This is the first in a series of posts discussing the three basic genres of type styles: serif, sans-serif and script. There are tons of variations within these styles, but learning these basics will establish a good foundation in your lettering repertoire.
"Serif" is the typographic term for the little extrusions you see at the end of the strokes of letters in certain typefaces, as I explained in this post. (It might be a good idea to refresh your memory on the terms in that post, as I'll be using a few of them here.)
The thing about serifs is that they vary for each letter. You don't always put one at the end of every stroke and when you do see them, they don't always look the same from one stroke to the next. For example on a vertical stroke, sometimes it only goes on the left side and other times it extends on both the left and right sides of the stroke. Studying different typefaces is the best way to learn where serifs should be, what side of the stroke they should go on and what your options are (like the apex of the capital A can have three variations: both sides, just the left side or no serif at all).
Serif typefaces are my personal favorites to use in lettering because there are so many different kinds to choose from. Below are explanations of the serifs you see in the featured image for this post, from left to right.
- Old style serif typefaces are the earliest serif typefaces. The letters have low contrast between their thick downstrokes and thin upstrokes. The serifs are often angled and attached to the strokes with a curved bracket that tapers out.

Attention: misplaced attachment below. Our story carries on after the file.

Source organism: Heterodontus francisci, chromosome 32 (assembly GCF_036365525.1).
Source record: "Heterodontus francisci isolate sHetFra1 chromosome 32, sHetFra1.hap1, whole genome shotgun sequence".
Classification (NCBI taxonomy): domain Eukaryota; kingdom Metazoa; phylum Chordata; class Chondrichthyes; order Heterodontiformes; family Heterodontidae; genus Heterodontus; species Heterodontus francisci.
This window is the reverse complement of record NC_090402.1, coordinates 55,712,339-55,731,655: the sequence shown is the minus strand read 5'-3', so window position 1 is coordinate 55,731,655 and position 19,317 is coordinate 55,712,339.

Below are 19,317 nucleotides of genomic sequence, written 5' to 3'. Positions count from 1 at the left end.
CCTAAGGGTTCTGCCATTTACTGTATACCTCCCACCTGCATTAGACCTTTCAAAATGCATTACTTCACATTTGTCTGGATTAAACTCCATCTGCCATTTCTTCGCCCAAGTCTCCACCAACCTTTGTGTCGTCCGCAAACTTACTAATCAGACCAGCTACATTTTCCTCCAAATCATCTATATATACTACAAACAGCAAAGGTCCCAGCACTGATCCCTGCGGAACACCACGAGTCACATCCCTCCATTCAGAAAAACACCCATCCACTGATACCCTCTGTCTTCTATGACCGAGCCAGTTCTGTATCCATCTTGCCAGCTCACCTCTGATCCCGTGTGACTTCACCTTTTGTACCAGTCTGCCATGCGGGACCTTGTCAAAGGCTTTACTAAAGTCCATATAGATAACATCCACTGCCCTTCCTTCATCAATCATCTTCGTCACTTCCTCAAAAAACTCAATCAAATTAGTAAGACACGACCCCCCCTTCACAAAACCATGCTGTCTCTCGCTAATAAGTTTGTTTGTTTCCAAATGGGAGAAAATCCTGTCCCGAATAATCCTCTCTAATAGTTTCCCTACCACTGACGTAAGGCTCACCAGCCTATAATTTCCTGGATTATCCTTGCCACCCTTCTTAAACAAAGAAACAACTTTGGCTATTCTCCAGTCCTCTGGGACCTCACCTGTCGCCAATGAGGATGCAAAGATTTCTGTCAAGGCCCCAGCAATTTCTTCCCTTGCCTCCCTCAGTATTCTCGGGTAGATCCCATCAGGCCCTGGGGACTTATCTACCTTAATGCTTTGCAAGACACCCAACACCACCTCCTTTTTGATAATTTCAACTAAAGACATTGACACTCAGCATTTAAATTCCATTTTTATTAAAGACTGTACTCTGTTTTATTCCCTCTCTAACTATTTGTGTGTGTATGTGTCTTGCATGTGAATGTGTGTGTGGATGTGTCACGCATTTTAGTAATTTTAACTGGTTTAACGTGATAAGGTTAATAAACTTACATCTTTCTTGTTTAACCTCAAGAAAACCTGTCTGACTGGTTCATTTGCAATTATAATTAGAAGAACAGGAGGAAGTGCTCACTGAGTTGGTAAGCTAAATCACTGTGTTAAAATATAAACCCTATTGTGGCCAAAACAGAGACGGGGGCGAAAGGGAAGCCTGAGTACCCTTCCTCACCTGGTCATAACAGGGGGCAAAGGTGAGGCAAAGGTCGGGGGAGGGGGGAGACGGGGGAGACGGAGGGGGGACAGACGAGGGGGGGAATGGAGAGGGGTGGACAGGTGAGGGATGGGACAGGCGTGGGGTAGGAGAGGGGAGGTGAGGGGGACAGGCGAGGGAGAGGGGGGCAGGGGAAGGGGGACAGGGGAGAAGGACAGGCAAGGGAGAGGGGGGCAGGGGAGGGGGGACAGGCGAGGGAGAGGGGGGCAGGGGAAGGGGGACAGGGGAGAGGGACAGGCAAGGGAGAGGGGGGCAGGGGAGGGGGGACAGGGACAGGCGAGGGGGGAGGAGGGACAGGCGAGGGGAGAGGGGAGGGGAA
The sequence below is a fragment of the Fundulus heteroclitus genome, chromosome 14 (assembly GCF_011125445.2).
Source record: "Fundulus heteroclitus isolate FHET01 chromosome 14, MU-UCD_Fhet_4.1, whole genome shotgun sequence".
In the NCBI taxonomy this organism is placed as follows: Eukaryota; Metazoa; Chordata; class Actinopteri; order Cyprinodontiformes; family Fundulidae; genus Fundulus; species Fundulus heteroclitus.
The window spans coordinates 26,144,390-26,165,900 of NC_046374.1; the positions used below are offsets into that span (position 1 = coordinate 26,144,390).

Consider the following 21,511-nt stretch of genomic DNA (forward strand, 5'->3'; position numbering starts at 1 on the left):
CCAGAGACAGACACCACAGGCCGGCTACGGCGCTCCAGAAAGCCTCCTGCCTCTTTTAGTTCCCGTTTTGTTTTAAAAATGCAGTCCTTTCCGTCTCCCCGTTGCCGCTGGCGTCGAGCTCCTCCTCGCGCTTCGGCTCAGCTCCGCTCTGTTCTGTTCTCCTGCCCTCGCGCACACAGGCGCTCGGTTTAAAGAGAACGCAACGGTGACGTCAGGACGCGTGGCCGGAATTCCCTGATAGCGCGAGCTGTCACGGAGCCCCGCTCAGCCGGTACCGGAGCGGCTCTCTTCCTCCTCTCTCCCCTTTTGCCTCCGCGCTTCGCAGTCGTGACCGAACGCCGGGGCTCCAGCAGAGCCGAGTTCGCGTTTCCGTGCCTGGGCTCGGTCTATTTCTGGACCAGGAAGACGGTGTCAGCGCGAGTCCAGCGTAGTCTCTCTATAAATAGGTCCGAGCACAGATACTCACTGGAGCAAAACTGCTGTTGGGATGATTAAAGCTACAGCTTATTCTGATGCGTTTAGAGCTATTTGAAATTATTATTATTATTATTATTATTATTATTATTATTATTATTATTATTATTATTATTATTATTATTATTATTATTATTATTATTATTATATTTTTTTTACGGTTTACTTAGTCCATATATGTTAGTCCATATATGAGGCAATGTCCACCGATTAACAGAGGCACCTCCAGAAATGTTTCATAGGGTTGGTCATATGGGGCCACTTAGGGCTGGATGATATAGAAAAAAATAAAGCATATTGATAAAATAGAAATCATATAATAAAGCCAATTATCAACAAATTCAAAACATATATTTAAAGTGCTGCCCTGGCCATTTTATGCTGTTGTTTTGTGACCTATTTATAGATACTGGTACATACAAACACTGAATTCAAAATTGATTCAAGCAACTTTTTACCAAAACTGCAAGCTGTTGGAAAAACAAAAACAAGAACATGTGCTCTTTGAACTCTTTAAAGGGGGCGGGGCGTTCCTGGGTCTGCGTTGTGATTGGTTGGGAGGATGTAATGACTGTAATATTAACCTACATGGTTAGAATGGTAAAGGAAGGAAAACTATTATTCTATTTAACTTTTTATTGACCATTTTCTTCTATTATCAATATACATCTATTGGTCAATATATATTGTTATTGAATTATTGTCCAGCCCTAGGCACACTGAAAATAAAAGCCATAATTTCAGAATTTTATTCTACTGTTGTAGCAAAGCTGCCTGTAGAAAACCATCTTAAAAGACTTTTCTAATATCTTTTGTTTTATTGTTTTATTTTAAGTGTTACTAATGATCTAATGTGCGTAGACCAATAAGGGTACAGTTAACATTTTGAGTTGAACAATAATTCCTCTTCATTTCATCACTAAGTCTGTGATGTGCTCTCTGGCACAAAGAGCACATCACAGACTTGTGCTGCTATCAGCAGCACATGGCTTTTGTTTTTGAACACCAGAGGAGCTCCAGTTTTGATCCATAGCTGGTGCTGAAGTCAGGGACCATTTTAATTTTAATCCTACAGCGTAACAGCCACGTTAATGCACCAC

- Transitional serif typefaces are so called because they are the link between old style and modern. The letters have more contrast between the thick and thin stokes and the serifs are not angled. They too have a curved bracket that connects the serif to the stroke.
- Modern serif typefaces are not bracketed. The strokes of the letters have extreme contrast and the serifs cross the strokes at right angles.
- Slab serif or Egyptian serif typefaces are similar to modern, but the letter strokes are all the same width — there is no contrast between upstrokes and downstrokes.
- Wedge serif typefaces are where the fun starts to come in. These serifs are essentially triangles at the end of the letter strokes.
- Bifurcated serifs are reminiscent of something you'd see in a circus. The serif is split into two ends that curve outwards. Trifurcated serifs are similar, but there is a third protrusion in between the other two.
As I mentioned, the serif style is one of three primary type genres. There are many varieties and several directions you can go with serifs. If you look at vintage lettering, you'll see loads of fun swashes and unique treatments of serifs. Stay tuned in the next two weeks for sans-serif and script!